People on social media are claiming that Merriam-Webster, a leading publisher of dictionaries, has changed its definition of anti-vaxxer in an “Orwellian” fashion to now include those who oppose “regulations mandating vaccination.” While it's true its definition has slightly changed, this claim is misleading.
One recent Twitter post claims: “None of us were ‘anti-vaxxers’ until they literally changed the definition to include those who ‘oppose the use of... regulations mandating vaccination. The most Orwellian thing to happen during this pandemic is the real-time altering of definitions to gaslight the world.”
However, the change of definition was marginal, updated to reflect the COVID reality, not an "Orwellian" distortion of the truth. The current Merriam-Webster definition of “anti-vaxxer” is “a person who opposes the use of vaccines or regulations mandating vaccination.” Since at least 2018 it had read “laws mandating vaccination,” but it was changed in October 2021 from “laws” to “regulations.”
In a statement to the Associated Press, Peter Sokolowski, Merriam-Webster editor-at-large, explained: “The reason for the change from ‘laws’ to ‘regulations’ is that overwhelming citational evidence shows that this term is used regarding vaccine policies for school districts, restaurants, concert venues, and bars, and that many of these policies are not laws.”
There have been many public health COVID measures issued by governments and public health authorities, but not all of them made it into law.
There have also been claims that Merriam-Webster removed the immunity part of its “vaccine” definition. A Facebook post from November 2021 reads: “Vaccine used to be defined as a substance that provides 'immunity' to a specific disease. Now, Merriam Webster has literally changed the definition of 'vaccine' and removed the 'immunity' portion in order to possibly cover for the fact that the COVID 'vaccines' don't actually provide immunity from COVID."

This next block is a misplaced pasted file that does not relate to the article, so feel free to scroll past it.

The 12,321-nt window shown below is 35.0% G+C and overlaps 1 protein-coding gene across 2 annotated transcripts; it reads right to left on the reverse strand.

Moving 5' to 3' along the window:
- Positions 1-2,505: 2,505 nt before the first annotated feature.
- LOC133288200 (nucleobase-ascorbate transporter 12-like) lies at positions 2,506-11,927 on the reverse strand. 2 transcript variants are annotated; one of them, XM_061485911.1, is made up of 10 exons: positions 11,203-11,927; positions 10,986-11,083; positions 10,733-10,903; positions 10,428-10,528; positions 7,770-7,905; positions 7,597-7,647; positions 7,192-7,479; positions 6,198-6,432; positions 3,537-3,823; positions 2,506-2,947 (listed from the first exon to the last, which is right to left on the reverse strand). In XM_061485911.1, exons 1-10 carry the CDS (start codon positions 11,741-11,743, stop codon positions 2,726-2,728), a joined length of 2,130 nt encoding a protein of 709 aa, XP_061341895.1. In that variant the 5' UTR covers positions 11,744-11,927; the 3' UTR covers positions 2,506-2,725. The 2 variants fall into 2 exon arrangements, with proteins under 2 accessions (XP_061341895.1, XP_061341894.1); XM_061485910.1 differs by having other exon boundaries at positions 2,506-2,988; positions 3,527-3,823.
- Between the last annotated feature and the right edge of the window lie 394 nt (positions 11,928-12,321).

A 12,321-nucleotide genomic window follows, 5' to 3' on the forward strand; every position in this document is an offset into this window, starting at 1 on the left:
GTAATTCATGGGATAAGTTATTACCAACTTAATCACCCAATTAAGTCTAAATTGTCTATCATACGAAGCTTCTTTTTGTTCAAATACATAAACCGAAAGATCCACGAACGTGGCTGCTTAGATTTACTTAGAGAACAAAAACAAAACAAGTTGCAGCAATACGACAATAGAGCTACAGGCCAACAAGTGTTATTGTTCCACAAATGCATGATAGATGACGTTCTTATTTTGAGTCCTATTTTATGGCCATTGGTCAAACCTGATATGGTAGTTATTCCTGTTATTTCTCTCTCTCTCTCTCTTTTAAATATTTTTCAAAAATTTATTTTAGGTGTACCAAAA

The definition has indeed been rephrased but not removed. Merriam-Webster revised its definition of vaccine to replace "immunity" with "immune response". It now reads: "A preparation that is administered (as by injection) to stimulate the body's immune response against a specific infectious agent or disease."
Sokolowski explained to USA Today that the definition simply evolved to reflect how a vaccine scientifically works. This mirrors a similar alteration recently taken by the US Centers for Disease Control and Prevention (CDC), which changed its vaccine definition from “a product that stimulates a person’s immune system to produce immunity to a specific disease” to "a preparation that is used to stimulate the body’s immune response against diseases."
A CDC spokesperson told McClatchy News that they made this alteration because the old definition could have been “interpreted to mean that vaccines were 100 percent effective, which has never been the case for any vaccine, so the current definition is more transparent.”